Perhaps you need to take a look at your definition of "audiology". My
definition tends to include both the assessment and (re)habilitation of hearing
Just because counselling and aural rehabilitation is not always bill-able, it
doesn't mean that we are not responsible in some form or another for carrying
out these roles. And it is not our role to categorize patients' problems or
concerns as valid or not, nor to prioritize those we feel as less or more
deserving of our services. People come to us for our expertise in our
testing/technical (for lack of a better word) abilities, in our expertise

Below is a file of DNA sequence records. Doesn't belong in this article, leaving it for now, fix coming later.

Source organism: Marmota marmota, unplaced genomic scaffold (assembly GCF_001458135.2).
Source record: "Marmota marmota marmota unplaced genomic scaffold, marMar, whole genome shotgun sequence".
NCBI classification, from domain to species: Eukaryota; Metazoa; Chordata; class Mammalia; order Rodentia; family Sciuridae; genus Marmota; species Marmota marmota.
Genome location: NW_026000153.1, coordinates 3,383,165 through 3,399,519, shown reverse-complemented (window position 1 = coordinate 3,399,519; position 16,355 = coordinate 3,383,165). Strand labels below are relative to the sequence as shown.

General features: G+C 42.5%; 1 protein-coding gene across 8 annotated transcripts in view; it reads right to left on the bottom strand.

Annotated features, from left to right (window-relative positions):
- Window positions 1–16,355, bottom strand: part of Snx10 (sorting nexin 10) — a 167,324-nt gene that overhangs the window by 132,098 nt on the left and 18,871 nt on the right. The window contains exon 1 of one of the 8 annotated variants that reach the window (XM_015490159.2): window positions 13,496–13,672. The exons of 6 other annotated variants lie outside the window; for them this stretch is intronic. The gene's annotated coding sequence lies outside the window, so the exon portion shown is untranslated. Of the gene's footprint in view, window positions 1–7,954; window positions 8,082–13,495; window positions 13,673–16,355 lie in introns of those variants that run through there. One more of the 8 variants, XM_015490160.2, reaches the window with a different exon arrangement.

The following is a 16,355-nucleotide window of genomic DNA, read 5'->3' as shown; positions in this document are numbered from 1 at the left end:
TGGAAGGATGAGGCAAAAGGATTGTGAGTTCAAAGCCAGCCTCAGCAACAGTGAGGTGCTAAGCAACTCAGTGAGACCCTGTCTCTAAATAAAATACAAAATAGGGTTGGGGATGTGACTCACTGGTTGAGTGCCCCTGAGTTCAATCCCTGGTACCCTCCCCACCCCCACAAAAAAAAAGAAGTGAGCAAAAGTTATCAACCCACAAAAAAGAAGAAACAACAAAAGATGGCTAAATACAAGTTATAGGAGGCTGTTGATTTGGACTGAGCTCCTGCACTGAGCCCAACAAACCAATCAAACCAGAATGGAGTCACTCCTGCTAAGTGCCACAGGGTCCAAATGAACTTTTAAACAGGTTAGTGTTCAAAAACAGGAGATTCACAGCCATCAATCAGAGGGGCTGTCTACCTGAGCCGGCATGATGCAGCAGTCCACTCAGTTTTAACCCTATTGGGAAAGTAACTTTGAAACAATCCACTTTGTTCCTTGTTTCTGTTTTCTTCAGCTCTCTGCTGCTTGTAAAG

re:hearing aid fitting, and in our expertise in the area of counselling and
insight into their hearing and communication-related problems. Some people even
come to us because we listen to their concerns, believe it or not! That's what
makes us different from your local hearing aid dealer. Because we see the
individual as a WHOLE person, not just a hearing aid sale!!!
You talk of time versus effectiveness...well, when you listen to people and
address their concerns, that is effective...in the long run, by taking a little
time to effectively counsel the individual re:their communication difficulties,
expectations w.r.t. their new hearing aid, etc., you will in fact spend less
time counselling in the long run. And you will be more effective in treating
the whole person...
And for the record, the real world is like that, at least in my practice.
I guess I'm just another do-gooder!
Kimberly A. Eskritt